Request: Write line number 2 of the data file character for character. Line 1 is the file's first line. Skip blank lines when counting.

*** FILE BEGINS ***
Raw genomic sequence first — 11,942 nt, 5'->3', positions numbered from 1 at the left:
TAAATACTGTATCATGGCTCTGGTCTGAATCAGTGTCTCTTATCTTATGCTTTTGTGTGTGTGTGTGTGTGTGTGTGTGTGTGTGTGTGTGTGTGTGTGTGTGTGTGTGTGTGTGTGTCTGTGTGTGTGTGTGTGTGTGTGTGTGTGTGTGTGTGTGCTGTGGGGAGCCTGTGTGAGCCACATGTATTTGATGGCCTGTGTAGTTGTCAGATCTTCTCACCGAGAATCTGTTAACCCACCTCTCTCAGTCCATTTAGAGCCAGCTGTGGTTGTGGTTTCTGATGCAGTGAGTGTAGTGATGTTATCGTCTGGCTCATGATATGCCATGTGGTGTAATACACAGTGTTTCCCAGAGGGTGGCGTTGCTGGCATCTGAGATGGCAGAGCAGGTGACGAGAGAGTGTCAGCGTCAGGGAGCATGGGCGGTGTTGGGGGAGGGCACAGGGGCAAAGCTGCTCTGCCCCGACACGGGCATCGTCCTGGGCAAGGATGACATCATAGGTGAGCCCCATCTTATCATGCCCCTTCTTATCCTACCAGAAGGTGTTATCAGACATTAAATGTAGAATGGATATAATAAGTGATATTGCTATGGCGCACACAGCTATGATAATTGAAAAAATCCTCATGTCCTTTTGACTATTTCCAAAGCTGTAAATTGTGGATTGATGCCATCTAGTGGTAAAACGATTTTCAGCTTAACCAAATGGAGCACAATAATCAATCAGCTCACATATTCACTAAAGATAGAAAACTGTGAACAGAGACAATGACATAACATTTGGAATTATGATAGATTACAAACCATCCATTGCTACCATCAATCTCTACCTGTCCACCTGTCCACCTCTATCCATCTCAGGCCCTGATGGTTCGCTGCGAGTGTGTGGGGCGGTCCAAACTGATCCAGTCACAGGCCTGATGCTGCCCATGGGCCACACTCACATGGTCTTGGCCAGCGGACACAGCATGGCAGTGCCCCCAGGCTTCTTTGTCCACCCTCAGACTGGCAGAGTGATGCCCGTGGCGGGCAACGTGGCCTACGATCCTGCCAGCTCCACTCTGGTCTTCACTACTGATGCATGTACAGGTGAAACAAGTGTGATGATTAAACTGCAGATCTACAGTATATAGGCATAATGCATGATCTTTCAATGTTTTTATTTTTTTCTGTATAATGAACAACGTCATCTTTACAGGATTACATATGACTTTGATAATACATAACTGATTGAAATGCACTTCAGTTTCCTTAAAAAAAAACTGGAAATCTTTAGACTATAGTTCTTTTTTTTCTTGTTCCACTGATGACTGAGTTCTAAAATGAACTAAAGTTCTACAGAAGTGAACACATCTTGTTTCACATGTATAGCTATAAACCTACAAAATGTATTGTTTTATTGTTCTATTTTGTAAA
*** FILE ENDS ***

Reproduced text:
TAAATACTGTATCATGGCTCTGGTCTGAATCAGTGTCTCTTATCTTATGCTTTTGTGTGTGTGTGTGTGTGTGTGTGTGTGTGTGTGTGTGTGTGTGTGTGTGTGTGTGTGTGTGTGTCTGTGTGTGTGTGTGTGTGTGTGTGTGTGTGTGTGTGTGCTGTGGGGAGCCTGTGTGAGCCACATGTATTTGATGGCCTGTGTAGTTGTCAGATCTTCTCACCGAGAATCTGTTAACCCACCTCTCTCAGTCCATTTAGAGCCAGCTGTGGTTGTGGTTTCTGATGCAGTGAGTGTAGTGATGTTATCGTCTGGCTCATGATATGCCATGTGGTGTAATACACAGTGTTTCCCAGAGGGTGGCGTTGCTGGCATCTGAGATGGCAGAGCAGGTGACGAGAGAGTGTCAGCGTCAGGGAGCATGGGCGGTGTTGGGGGAGGGCACAGGGGCAAAGCTGCTCTGCCCCGACACGGGCATCGTCCTGGGCAAGGATGACATCATAGGTGAGCCCCATCTTATCATGCCCCTTCTTATCCTACCAGAAGGTGTTATCAGACATTAAATGTAGAATGGATATAATAAGTGATATTGCTATGGCGCACACAGCTATGATAATTGAAAAAATCCTCATGTCCTTTTGACTATTTCCAAAGCTGTAAATTGTGGATTGATGCCATCTAGTGGTAAAACGATTTTCAGCTTAACCAAATGGAGCACAATAATCAATCAGCTCACATATTCACTAAAGATAGAAAACTGTGAACAGAGACAATGACATAACATTTGGAATTATGATAGATTACAAACCATCCATTGCTACCATCAATCTCTACCTGTCCACCTGTCCACCTCTATCCATCTCAGGCCCTGATGGTTCGCTGCGAGTGTGTGGGGCGGTCCAAACTGATCCAGTCACAGGCCTGATGCTGCCCATGGGCCACACTCACATGGTCTTGGCCAGCGGACACAGCATGGCAGTGCCCCCAGGCTTCTTTGTCCACCCTCAGACTGGCAGAGTGATGCCCGTGGCGGGCAACGTGGCCTACGATCCTGCCAGCTCCACTCTGGTCTTCACTACTGATGCATGTACAGGTGAAACAAGTGTGATGATTAAACTGCAGATCTACAGTATATAGGCATAATGCATGATCTTTCAATGTTTTTATTTTTTTCTGTATAATGAACAACGTCATCTTTACAGGATTACATATGACTTTGATAATACATAACTGATTGAAATGCACTTCAGTTTCCTTAAAAAAAAACTGGAAATCTTTAGACTATAGTTCTTTTTTTTCTTGTTCCACTGATGACTGAGTTCTAAAATGAACTAAAGTTCTACAGAAGTGAACACATCTTGTTTCACATGTATAGCTATAAACCTACAAAATGTATTGTTTTATTGTTCTATTTTGTAAA